Initiatives & Resources

Out-of-Control Vegetation in Geist Reservoir

Many Geist residents are wondering how the excessive invasive weed growth within Geist can be controlled. You may have thought about the possibility of using chemicals, either aquatic herbicides or algicides, to control the weeds. But first there are some questions worth addressing: Do you know whether the use of chemicals in this body of water will be safe for you and for the environment? Are you using approved chemicals? Have you obtained a permit?

Although the weeds are invasive and annoying, the ideal situation is to maintain some native species of vegetation to provide habitat, shelter, and oxygen for fish and other organisms, plus positively provide nutrient competition for the blue green algae. After all, these plants provide the base of the aquatic food chain. What’s more, the larger plants in a body of water also stabilize the sediments that would otherwise be erodible. Unfortunately, there are situations in which invasive species of aquatic plants, such as Eurasian milfoil, can gain a foothold in a body of water. These plants continue to grow and form a canopy over the surface of the water. This canopy of vegetation will eventually extend, shade out, and kill the native species that are growing below it. Ultimately the Eurasian milfoil can take over a body of water up to 10 feet deep, making it challenging to swim or fish or conduct just about any other recreational activity. Removing heavy sediment and nutrient loads that are exacerbating the situation by literally feeding the problem is also of concern. Dredging in key areas of the reservoir is currently under engineering study, and in partnership with key stakeholders a dredging project is likely in the near future.

Dealing with Eurasian milfoil

If you insist on removing the milfoil manually, you should pull up by the roots, keeping the plant intact as you dispose of it. The idea is to avoid breaking off pieces that can float off and reseed elsewhere. Excessive weed control and improper use of herbicides can destroy valuable habitat by releasing nutrients into the water, which in turn can stimulate the growth of algal blooms (rapid accumulation of microscopic algae). These algal blooms will cause water to turn an unsightly green. Once they die off or “crash,” they can deplete the water of oxygen and cause a subsequent fish kill. Worse yet is when algal blooms become toxic, posing a threat to our health.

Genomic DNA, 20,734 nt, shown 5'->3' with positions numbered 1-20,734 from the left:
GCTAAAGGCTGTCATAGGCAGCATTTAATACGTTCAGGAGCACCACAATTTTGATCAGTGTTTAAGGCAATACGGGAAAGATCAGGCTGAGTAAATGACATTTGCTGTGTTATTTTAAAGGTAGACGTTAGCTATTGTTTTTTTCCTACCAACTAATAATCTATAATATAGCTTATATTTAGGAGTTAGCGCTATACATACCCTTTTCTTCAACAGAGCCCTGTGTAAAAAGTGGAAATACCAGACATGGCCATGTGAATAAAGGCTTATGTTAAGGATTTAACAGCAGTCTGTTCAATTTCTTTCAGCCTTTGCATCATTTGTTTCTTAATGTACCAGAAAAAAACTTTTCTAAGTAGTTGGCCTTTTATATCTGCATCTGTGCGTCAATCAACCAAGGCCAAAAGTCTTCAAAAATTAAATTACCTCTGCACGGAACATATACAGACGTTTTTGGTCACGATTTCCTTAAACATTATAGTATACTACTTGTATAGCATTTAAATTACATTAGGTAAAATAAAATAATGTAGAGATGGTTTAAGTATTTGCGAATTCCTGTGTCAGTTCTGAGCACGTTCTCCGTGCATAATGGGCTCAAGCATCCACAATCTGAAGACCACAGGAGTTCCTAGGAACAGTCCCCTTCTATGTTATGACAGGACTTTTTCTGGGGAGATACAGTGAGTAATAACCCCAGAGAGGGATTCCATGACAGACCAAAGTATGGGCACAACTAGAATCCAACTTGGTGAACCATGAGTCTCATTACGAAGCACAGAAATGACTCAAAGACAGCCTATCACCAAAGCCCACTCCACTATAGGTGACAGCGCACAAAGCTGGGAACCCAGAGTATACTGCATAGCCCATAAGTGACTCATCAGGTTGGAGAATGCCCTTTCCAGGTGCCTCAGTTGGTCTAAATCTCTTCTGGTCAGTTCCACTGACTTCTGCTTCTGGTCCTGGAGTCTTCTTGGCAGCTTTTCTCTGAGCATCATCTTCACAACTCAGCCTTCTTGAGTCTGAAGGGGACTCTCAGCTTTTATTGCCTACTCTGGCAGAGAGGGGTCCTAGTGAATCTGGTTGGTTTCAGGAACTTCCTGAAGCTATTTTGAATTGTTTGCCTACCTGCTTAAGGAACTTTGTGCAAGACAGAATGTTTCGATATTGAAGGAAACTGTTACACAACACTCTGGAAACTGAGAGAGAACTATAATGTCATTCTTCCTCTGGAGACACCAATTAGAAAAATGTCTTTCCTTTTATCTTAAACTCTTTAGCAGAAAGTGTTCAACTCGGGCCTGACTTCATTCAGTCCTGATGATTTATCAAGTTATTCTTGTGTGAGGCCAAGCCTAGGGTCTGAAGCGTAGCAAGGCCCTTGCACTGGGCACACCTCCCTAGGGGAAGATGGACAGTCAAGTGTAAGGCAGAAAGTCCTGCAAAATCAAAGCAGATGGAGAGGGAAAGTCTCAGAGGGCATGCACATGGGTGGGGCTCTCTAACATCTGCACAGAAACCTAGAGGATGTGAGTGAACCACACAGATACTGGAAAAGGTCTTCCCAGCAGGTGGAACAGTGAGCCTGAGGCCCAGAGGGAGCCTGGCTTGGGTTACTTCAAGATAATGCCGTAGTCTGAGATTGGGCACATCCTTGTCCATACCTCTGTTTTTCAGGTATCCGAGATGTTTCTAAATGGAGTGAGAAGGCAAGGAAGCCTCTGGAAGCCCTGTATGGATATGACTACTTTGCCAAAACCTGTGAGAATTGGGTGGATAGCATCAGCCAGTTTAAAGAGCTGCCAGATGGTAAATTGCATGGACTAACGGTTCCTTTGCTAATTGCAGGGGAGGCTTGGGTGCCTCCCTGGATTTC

Algae can be controlled using copper compounds, particularly copper sulfate, which is probably the most widely used of the algicides or herbicides in bodies of water. Herbicides must be used wisely in the environment to prevent adverse effects to the organisms that live in it.

Typically Citizens Water will treat with an algicide to avoid foul taste and smell in our water supply as a result of high algae growth. However, it doesn’t normally treat for the invasive Eurasian milfoil. If you are unsure about the safety and impact of a particular product, you should visit www.in.gov/dnr to learn more.

Geist Lake Coalition Kicks Off Pilot Program to Reduce Eurasian milfoil

The best remedy for algal blooms is a worthy watershed management program. Fortunately, the Geist Lake Coalition along with the Geist/Fall Creek Watershed Management have invested heavily in a watershed management plan.

We are currently studying and implementing programs that were a result of this study, and we need your help as we get these programs off the ground. Whether it’s time, talent or treasure, we need your help!

Invasive species such as Eurasian milfoil should be controlled when new patches of growth appear in the water. Established infestations should also be managed in order to prevent the invasive species from taking over vast areas of the reservoir. This is where the Geist Lake Coalition has focused its efforts, and where residents and homeowner associations have turned their attention. The correct and approved herbicides can be used selectively to remove Eurasian milfoil from stands of native aquatic plant species, leaving the native species to function in their normal roles as producers of habitat, shelter, and oxygen.

The Geist Lake Coalition has applied for and successfully received an L.A.R.E. (Lake and River Enhancement, as administered by the DNR) grant for a pilot program to treat Eurasian milfoil on Geist. By no means are there funds currently available to continue treatment beyond the pilot program’s current scope.

We need your help to fund our matching portion of the grant and beyond what the grant will fund. The more funds underwritten by local businesses, homeowners and homeowner associations, the more areas we can treat within the reservoir. The contributions you have consistently made toward our fireworks display have mostly funded our programs to date, but with the major effort of late we have quickly outstripped those funds! Whether it’s financial support for our annual 4th of July celebration or water quality, it’s the same set of pockets. Please consider a tax-deductible donation (we are a 501c3) to the Geist Lake Coalition.

Thank you in advance for your serious consideration to become a stakeholder in this effort and for your generous support.

Resources

For additional information, please read the suggested material.

Comments are closed